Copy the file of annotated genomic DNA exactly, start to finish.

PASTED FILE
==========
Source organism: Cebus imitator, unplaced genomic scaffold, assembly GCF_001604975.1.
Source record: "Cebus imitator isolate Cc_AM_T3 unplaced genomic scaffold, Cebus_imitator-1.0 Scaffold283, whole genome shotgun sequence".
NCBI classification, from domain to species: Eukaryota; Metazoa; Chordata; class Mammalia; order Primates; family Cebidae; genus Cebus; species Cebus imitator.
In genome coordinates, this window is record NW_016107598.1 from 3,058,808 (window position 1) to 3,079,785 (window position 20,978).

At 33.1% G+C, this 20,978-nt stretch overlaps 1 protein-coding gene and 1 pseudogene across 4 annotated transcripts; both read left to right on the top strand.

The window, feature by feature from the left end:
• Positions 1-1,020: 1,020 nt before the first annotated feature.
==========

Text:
Source organism: Cebus imitator, unplaced genomic scaffold, assembly GCF_001604975.1.
Source record: "Cebus imitator isolate Cc_AM_T3 unplaced genomic scaffold, Cebus_imitator-1.0 Scaffold283, whole genome shotgun sequence".
NCBI classification, from domain to species: Eukaryota; Metazoa; Chordata; class Mammalia; order Primates; family Cebidae; genus Cebus; species Cebus imitator.
In genome coordinates, this window is record NW_016107598.1 from 3,058,808 (window position 1) to 3,079,785 (window position 20,978).

At 33.1% G+C, this 20,978-nt stretch overlaps 1 protein-coding gene and 1 pseudogene across 4 annotated transcripts; both read left to right on the top strand.

The window, feature by feature from the left end:
• Positions 1-1,020: 1,020 nt before the first annotated feature.